Samsung Galaxy S4 Review

SamsungGalaxyS4Released this year as an upgrade to the amazingly popular Samsung Galaxy S3, the Samsung Galaxy S4 is the slightly smarter twin brother.

The S3 and S4 (on the surface at least) are non-identical twins – they couldn’t look more alike. There are slight differences, however. The S4 is slightly wider (0.8mm), slimmer (0.7mm), and lighter (3 grams); with a slightly larger screen (0.2 inches) – but certainly not at a noticeable level. The home-button has been resized a little, and the volume buttons have been moved further up the device, which is actually a design flaw, as they’re now no longer reachable with the index finger of a right-handed user when holding the phone with one hand. Frankly, the design changes on the exterior are unnecessary, and result in most S3 cases being made redundant – which will be quite an annoyance for anyone upgrading.

Unfortunately, the S4 still features the rather cheap feeling plastic rear cover, as seen on the S3 and S2 before that. It’s extremely slippery and is the cause of many accidental drops. If there was one major aspect of the Galaxy design that needs changing, it would be this. Of course, you can always buy a case for your phone, but that shouldn’t be obligatory.

So on the surface, the S4 is the twin with the slightly lop-sided haircut, whose arms are a little too long to wear his brother’s clothes. Underneath, however, that’s where the S4 really comes into it’s own.

The Galaxy S4 boasts a Snapdragon 600 quad-core 1.9GHz CPU, compared to the Galaxy S3’s Exynos 4212 quad-core 1.4GHz CPU. That’s a significant boost for sure, but the doubling of the RAM from 1gb to 2gb is what really provides that extra snap in performance – and snap it does. The S4 feels incredibly smooth and fast through most OS transitions. With the increased performance, the screen resolution has also been upgraded from 720p to full 1080p high-definition, bringing the pixel density up from 306 pixels per inch to a whopping 441 ppi. Compare that to the iPhone 5’s 326 ppi, or the iPad’s 264 ppi. There is some debate about whether the PenTile technology that Samsung uses is directly comparable to other manufacturers, but that’s a matter for another article. If you’d like more information, have a look into sub-pixel rendering.

The rear camera has also seen an upgrade from 720p to 1080p for video recording, which makes a dramatic difference. Photographs are a lot sharper too, with a 13mp camera upgrade from the S3’s rather measly 8mp.

Battery size is quickly becoming one of the most important elements to smartphone users, many of whom are all too aware how fast a battery can drain with moderate usage. So no doubt people will be happy to hear that the S4 carries a slightly higher capacity battery, at 2600mAh.


On the hardware side of things, this phone is really impressive. It will run any Android game you can throw at it with ease, and navigating around the phone really does feel a lot faster than any other Android device we’ve played with to date. Somehow Samsung have squeezed a few milliseconds off transitions, and it makes everything feel so smooth. It really is a pleasure to use.

Coming pre-installed with Android Jellybean (4.2) is great, but the big marketing point for the S4 is Samsung’s upgraded TouchWiz suite, which features Air Gestures, Smart Scroll, WatchON, S Translator, S-Health Group Play, and their own custom camera app, to name a few. Now, it could be argued that the majority of this software is bloatware and most of them will be appearing on the S3 at some point, so they’re not exactly exclusive so the S4. There are, of course, less-official options available for users who are fans of a pure Android experience, or even a more customised OS, but the majority of S4 buyers will most probably stick with the stock OS, so we took a look at some of the TouchWiz features to see if they actually improve the phone experience, and to some extent, we were pleasantly surprised.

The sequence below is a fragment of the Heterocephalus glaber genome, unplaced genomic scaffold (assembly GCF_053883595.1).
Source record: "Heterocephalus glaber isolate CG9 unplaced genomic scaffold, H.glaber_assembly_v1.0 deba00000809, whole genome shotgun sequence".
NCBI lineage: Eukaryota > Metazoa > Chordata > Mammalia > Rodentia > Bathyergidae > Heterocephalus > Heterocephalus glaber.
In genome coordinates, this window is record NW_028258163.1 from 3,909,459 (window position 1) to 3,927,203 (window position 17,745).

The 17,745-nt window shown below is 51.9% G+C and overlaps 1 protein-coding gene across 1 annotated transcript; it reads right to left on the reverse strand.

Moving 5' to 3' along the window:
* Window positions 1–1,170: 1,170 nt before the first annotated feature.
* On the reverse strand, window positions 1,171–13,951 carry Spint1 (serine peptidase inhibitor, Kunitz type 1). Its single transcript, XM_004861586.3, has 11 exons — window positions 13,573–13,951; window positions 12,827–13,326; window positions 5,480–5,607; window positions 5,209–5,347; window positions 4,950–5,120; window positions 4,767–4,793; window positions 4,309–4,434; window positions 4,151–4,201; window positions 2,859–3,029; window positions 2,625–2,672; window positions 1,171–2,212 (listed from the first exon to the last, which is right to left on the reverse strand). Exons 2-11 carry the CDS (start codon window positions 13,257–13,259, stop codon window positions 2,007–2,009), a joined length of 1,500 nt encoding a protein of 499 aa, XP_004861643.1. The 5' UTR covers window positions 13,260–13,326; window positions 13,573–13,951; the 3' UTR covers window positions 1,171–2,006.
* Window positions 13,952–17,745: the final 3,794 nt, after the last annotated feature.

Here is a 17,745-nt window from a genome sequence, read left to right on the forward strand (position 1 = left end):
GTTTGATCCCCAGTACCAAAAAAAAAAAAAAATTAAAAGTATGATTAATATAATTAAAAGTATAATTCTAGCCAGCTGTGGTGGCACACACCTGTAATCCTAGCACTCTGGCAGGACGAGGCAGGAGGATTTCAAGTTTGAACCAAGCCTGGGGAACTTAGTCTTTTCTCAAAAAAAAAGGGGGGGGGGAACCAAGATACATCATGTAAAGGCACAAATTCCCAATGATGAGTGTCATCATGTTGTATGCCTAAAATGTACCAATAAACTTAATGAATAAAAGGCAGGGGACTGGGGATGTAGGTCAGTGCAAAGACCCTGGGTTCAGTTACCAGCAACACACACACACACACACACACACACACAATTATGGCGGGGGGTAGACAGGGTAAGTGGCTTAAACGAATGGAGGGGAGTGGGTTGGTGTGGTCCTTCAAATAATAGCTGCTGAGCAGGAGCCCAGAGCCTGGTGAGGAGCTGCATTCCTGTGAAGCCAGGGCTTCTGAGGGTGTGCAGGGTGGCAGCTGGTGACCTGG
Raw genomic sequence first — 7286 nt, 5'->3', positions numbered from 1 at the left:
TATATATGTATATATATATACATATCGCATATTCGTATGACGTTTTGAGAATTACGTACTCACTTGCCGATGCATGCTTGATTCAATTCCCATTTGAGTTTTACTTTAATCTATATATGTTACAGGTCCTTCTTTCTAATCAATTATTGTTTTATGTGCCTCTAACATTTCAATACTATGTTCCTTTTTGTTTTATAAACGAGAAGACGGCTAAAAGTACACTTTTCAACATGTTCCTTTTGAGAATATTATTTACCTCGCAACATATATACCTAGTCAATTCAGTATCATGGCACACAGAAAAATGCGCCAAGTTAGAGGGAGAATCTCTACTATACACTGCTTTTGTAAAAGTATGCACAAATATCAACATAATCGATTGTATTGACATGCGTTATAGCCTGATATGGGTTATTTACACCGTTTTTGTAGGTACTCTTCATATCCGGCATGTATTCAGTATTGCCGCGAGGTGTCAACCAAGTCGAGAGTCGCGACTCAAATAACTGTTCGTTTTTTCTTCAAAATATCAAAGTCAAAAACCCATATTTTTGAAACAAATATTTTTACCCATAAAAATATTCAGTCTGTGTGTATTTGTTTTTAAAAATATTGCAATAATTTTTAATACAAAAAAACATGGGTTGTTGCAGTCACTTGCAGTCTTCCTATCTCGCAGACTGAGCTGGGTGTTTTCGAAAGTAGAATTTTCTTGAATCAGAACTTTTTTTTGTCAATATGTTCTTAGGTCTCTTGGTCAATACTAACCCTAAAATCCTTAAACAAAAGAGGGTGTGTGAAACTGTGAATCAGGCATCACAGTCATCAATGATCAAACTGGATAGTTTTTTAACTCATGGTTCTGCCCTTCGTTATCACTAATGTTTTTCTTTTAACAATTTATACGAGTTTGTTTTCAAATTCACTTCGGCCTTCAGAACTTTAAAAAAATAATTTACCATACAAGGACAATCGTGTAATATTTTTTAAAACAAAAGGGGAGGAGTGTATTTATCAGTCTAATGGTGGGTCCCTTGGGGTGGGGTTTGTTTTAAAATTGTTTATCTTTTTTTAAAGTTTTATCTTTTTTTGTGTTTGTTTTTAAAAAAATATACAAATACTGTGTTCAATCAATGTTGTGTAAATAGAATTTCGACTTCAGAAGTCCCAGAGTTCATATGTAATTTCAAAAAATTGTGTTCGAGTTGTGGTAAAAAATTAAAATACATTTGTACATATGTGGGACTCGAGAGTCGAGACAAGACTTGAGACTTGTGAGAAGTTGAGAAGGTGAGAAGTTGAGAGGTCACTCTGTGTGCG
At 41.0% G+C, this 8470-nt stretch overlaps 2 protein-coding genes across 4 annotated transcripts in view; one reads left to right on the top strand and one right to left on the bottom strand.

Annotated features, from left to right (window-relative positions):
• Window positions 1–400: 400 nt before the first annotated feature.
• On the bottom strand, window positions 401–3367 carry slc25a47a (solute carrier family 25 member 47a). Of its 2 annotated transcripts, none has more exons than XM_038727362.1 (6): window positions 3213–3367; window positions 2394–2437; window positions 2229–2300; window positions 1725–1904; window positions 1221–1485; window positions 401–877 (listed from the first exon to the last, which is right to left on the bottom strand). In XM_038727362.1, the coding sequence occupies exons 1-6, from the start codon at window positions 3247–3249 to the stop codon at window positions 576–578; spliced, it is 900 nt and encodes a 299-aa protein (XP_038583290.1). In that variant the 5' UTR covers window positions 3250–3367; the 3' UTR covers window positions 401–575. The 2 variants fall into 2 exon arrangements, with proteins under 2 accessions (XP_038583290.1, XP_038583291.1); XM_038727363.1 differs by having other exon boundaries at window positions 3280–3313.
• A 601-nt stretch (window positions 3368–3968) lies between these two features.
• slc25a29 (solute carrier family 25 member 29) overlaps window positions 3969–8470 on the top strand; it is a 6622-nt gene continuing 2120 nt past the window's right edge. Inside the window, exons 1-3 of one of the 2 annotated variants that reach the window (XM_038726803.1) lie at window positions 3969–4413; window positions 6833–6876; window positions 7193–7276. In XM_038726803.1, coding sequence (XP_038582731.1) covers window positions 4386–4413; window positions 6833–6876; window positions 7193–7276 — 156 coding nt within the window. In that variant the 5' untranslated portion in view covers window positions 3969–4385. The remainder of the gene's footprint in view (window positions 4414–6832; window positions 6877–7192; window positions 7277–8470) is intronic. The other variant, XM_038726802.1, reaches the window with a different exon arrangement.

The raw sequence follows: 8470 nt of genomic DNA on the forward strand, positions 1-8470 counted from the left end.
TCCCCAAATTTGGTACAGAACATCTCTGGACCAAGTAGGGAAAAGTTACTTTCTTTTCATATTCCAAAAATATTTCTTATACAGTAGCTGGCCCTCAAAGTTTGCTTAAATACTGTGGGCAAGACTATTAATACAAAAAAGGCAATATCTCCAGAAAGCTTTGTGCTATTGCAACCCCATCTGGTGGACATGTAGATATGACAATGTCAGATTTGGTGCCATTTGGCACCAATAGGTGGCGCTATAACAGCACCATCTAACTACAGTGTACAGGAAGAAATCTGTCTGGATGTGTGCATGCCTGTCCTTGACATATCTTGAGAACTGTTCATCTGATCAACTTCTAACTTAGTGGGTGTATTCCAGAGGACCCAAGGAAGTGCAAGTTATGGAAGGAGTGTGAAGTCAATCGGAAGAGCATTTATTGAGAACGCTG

Air Gestures and Smart Scroll are genuinely innovative features. There are plenty of occasions when you want to use your phone, without touching it. For example: you’re baking a nice cake and reading the recipe from your phone, the last thing you want is to scroll down the screen with your sticky fingers. Having the phone respond to your fingers hovering over the screen, and your eyes moving to/from the display is quite ingenious, and it works really well. The problem is though, while reviewing this phone, we only ever used these features when testing them out – they’re certainly not something that pops up in every day use. And for that reason, they aren’t enough to make up for all of the extra bloatware that comes pre-installed on the S4, taking up valuable memory. Most of the apps are pretty decent, they’re all really well built and designed, but none of them are vital and should therefore be optional installs. Samsung do include their own app store on the device, so perhaps they should feature these apps there, if not in the Google Play marketplace.

If you could take the specifications of the S4, inside the shell of a S3, with a default install of Android, this would be a near perfect phone. However, the majority of the design choices, both hardware and software, were slightly detrimental to the phone, which is a shame, but that still doesn’t take away from the fact that the S4 is one of the most powerful smartphones on the market right now, with the only real competition currently being the HTC One. Flaws and all, we can’t help but recommend this purchase for anyone who cares at all about the speed and power of their mobile phone.

Here’s to hoping for an S5 with a grippy back and less bloatware installed by default.

The Samsung Galaxy S4 is available from phones4u in Black Mist, White Frost, and an exclusive Arctic Blue.

© 2012 Sporkings. All rights reserved. Publishing Limited.